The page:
"John Muir wrote about glaciers, trees, plants in unparalleled, romantic prose, but expressed contempt for people equating them to rats in one essay. In early encounters with Native Americans he described them as “lazy” and “superstitious”. Later, after living with Native Americans, he praised their low impact on the wilderness when compared to European-Americans."
"The truest art I would strive for in any work would be to give the page the same qualities as earth: weather would land on it harshly; light would elucidate the most difficult truths; wind would sweep away obtuse padding.” —Gretel Ehrlich"
Sea foam, Asbury Park, NJ.
Cindy’s shadow. Badlands. 10/20/2012.
More about this ginkgo leaf here.
Ceramic slip cast chess set by Tyler MacNeal.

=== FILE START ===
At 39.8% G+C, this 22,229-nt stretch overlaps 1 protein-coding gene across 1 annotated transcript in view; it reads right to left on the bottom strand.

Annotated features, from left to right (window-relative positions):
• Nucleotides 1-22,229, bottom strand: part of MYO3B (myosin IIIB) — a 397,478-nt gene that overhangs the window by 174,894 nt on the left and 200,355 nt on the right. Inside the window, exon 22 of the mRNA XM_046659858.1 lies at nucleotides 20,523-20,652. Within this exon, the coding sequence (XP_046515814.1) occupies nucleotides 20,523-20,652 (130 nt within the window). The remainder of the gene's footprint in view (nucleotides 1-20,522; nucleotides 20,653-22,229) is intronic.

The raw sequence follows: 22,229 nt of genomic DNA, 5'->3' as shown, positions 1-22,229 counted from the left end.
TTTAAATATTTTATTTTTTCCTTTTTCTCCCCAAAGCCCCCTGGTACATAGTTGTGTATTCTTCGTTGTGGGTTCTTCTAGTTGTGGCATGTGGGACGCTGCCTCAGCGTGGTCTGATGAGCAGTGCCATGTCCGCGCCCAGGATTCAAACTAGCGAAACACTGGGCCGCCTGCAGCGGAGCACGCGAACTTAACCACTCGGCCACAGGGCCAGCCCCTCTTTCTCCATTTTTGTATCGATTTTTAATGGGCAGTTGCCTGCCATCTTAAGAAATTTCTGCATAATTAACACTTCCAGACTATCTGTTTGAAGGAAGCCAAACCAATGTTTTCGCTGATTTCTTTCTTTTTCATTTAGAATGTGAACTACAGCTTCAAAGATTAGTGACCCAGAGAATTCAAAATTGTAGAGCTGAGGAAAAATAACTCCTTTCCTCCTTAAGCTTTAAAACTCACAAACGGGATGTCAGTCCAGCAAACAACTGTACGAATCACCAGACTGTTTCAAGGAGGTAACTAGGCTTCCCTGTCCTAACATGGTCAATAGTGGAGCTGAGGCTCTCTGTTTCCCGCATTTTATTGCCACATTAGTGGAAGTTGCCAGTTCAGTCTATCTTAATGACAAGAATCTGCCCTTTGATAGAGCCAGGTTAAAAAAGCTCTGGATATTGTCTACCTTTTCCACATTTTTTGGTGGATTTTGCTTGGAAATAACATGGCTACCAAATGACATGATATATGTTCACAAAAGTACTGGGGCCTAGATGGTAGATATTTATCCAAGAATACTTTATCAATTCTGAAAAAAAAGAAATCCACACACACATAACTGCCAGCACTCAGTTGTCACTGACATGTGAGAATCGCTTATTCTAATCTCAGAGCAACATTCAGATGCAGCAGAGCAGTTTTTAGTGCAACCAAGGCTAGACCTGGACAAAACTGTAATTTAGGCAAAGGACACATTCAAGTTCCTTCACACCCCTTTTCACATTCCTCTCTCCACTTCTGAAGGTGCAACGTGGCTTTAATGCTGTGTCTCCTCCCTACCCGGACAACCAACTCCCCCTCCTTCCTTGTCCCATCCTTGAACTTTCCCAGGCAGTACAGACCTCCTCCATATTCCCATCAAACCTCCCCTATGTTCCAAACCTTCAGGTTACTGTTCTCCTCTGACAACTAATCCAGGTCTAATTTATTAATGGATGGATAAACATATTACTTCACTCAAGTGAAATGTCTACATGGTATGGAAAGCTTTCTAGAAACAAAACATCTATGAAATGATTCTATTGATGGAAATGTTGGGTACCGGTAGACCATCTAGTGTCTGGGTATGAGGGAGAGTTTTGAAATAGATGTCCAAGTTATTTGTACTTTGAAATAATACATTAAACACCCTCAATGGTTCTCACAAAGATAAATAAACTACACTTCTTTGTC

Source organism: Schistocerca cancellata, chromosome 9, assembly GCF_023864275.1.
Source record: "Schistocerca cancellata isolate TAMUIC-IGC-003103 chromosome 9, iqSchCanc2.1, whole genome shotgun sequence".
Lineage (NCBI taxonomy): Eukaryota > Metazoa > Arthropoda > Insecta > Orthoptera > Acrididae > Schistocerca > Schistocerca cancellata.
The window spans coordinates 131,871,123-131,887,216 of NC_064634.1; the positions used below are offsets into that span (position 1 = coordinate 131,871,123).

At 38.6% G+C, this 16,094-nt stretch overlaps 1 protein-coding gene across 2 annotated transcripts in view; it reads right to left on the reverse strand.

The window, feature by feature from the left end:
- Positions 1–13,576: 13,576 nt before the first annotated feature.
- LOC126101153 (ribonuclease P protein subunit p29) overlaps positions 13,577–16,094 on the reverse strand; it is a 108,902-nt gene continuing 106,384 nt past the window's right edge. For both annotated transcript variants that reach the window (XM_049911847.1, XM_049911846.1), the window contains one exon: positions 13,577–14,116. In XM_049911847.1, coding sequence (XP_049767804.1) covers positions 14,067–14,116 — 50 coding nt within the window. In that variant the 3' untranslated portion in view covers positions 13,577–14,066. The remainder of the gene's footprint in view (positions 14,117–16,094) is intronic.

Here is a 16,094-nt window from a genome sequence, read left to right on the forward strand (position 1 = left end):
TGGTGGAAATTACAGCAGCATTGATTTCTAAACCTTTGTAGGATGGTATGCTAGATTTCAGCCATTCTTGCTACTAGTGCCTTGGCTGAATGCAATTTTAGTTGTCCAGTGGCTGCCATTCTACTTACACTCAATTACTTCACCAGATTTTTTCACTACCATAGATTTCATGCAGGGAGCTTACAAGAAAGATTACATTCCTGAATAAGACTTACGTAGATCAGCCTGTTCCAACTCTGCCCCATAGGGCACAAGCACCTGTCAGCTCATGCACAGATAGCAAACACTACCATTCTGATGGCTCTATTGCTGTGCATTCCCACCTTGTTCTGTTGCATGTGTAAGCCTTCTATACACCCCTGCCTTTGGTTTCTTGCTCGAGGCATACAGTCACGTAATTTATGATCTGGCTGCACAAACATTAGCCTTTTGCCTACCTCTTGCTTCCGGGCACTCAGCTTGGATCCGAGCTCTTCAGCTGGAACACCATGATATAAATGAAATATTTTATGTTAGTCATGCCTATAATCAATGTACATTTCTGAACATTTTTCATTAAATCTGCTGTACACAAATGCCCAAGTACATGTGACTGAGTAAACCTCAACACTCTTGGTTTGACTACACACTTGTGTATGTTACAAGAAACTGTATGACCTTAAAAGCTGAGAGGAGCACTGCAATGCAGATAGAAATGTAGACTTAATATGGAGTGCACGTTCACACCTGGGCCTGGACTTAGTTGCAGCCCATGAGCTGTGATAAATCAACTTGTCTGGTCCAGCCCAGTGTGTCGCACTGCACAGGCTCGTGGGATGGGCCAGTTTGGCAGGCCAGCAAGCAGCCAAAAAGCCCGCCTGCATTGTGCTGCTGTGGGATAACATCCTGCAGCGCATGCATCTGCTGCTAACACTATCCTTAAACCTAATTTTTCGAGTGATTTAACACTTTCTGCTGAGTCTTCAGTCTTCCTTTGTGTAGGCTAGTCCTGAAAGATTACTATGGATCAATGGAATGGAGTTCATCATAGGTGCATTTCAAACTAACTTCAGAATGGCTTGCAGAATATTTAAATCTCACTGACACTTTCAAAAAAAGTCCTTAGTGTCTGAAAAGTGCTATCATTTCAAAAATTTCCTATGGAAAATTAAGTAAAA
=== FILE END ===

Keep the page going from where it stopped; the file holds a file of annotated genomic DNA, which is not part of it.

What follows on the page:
"Be a keen observer. Focused observation curates the stimulus to your brain — a sort of “mindful shaping” of reality."
Richard Hugo discusses and reads Degrees of Gray in Philipsburg.
I was fortunate to hear Richard Hugo read his poems in Bozeman on a Spring evening in 1980. He was invited to read at Montana State by another favorite poet Greg Keeler. Hugo’s poems, and his peerless book on poetry writing, Triggering Town, have been influential in my approach to coaxing, writing and refining a poem.